On Loving My Neighbors

The air is chill now, so as this new season presses in, we take to more “field trips” to keep life interesting since we’re not as inclined to play outside for hours. Today we decided to eat some lunch at McDonald’s before hunting for books at the library.

I ordered our food, trying to be polite and attentive to the lady behind the counter, while also attempting to keep an eye on my rascally children. Mama’s need eyes like chameleon’s. I think it would be most helpful, to be able to see two places at once. Although, I suppose that would be a little freaky. But, hey, freaky could come in pretty handy sometimes, too.

I couldn’t help but notice the colorful crowd that a small town McDonald’s on a Friday afternoon can draw. There was this one couple chatting rather loudly with another fellow, sitting by himself, a few tables away. She was yelling something about how the government is about to start taking everything away. They must  have come for the company, ’cause not long after we sat down, here she came, right up to my table to tell me all about how this cashier once mistook her for a twenty-five year old young woman. We laughed. But, I tried not to laugh too loud, especially when she began explaining that she never wants to look older than she is–she wants to dress fashionably. She, with her sweatpants and “Dopey” from the seven dwarfs t-shirt. We visited a bit more ’cause she had a lot to say,  and I mostly smiled and nodded quiet, because I just wanted her to know that I see. Sometimes I think we’re all in a world of too much hurry that we forget to just look up in someone else’s face and really see.

Just a table away, there were these two men, one old like a grandpa and the other perhaps in his thirties. The younger one was chatting and swaying and he sang this little diddly like a meadow-lark in the happiest way.  Then he’d tell the old man to “Shhhhhh” and then he’d repeat those same few lines over and over again. The old man sat patient and kind and when he turned our direction, I waved.  We smiled and he winked and he had these eyes like Jesus and I couldn’t help but notice that this world is full of beautiful, colorful folks that God made.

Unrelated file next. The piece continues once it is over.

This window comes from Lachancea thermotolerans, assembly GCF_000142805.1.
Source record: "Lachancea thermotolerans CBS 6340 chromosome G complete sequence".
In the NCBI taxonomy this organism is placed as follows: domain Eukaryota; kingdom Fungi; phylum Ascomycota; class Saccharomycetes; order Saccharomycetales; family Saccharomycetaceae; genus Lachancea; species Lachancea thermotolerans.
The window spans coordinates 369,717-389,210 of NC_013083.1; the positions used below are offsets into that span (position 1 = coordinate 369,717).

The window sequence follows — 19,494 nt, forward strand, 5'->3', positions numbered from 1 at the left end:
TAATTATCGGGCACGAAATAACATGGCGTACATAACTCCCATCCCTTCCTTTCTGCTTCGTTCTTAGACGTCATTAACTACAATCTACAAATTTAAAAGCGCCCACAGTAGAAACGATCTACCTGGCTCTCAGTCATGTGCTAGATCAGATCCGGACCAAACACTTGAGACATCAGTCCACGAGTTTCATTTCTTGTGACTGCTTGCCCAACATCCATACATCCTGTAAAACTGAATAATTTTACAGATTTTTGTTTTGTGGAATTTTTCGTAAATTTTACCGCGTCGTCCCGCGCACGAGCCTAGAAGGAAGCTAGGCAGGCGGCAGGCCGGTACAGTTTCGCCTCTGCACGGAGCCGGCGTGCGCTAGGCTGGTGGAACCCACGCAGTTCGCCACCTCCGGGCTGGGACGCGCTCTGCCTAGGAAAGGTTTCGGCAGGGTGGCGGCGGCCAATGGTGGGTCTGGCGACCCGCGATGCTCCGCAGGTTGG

And my friend tells me that there are no Mormons and Muslims, no Wiccans and Atheists, but that they are all just my neighbors and I see it now, sitting in McDonald’s in my little hometown. That when Jesus says to love my neighbors as much as I love myself, He was talking about all the people in proximity to me. And I don’t claim to have a love like that, but I wonder if this is a little bit of what that means. That I’m not so bent on myself that I forget to look up and see. The old man with the singing, swaying son. That lady with an awful lot to say. Maybe my neighbors don’t need my lofty political opinions or to even hear me preach.  But, maybe they could feel the love of Jesus when I just take time to look full in their face and see.

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